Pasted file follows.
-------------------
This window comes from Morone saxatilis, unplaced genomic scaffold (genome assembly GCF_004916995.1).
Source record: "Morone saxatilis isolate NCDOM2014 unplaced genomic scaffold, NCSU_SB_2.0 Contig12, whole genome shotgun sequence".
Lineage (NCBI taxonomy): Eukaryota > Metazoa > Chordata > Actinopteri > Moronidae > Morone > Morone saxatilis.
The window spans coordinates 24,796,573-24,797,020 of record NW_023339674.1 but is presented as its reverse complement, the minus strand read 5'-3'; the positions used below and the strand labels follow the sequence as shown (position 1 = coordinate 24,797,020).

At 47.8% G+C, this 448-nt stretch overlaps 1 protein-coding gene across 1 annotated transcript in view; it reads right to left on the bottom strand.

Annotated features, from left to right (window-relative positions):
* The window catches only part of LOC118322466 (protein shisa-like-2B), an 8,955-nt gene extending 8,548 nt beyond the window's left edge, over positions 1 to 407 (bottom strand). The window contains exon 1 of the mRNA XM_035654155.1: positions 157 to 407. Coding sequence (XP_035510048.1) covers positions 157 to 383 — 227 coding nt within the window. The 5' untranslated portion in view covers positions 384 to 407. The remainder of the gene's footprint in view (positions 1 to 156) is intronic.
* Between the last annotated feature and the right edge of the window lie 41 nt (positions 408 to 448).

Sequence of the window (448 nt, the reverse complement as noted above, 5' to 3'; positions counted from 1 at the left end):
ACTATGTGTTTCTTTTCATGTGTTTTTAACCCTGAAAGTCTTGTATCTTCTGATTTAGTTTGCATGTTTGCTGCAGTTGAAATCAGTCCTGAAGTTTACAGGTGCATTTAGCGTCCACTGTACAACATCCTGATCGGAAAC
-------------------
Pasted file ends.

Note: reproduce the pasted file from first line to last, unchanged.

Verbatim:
This window comes from Morone saxatilis, unplaced genomic scaffold (genome assembly GCF_004916995.1).
Source record: "Morone saxatilis isolate NCDOM2014 unplaced genomic scaffold, NCSU_SB_2.0 Contig12, whole genome shotgun sequence".
Lineage (NCBI taxonomy): Eukaryota > Metazoa > Chordata > Actinopteri > Moronidae > Morone > Morone saxatilis.
The window spans coordinates 24,796,573-24,797,020 of record NW_023339674.1 but is presented as its reverse complement, the minus strand read 5'-3'; the positions used below and the strand labels follow the sequence as shown (position 1 = coordinate 24,797,020).

At 47.8% G+C, this 448-nt stretch overlaps 1 protein-coding gene across 1 annotated transcript in view; it reads right to left on the bottom strand.

Annotated features, from left to right (window-relative positions):
* The window catches only part of LOC118322466 (protein shisa-like-2B), an 8,955-nt gene extending 8,548 nt beyond the window's left edge, over positions 1 to 407 (bottom strand). The window contains exon 1 of the mRNA XM_035654155.1: positions 157 to 407. Coding sequence (XP_035510048.1) covers positions 157 to 383 — 227 coding nt within the window. The 5' untranslated portion in view covers positions 384 to 407. The remainder of the gene's footprint in view (positions 1 to 156) is intronic.
* Between the last annotated feature and the right edge of the window lie 41 nt (positions 408 to 448).

Sequence of the window (448 nt, the reverse complement as noted above, 5' to 3'; positions counted from 1 at the left end):
ACTATGTGTTTCTTTTCATGTGTTTTTAACCCTGAAAGTCTTGTATCTTCTGATTTAGTTTGCATGTTTGCTGCAGTTGAAATCAGTCCTGAAGTTTACAGGTGCATTTAGCGTCCACTGTACAACATCCTGATCGGAAAC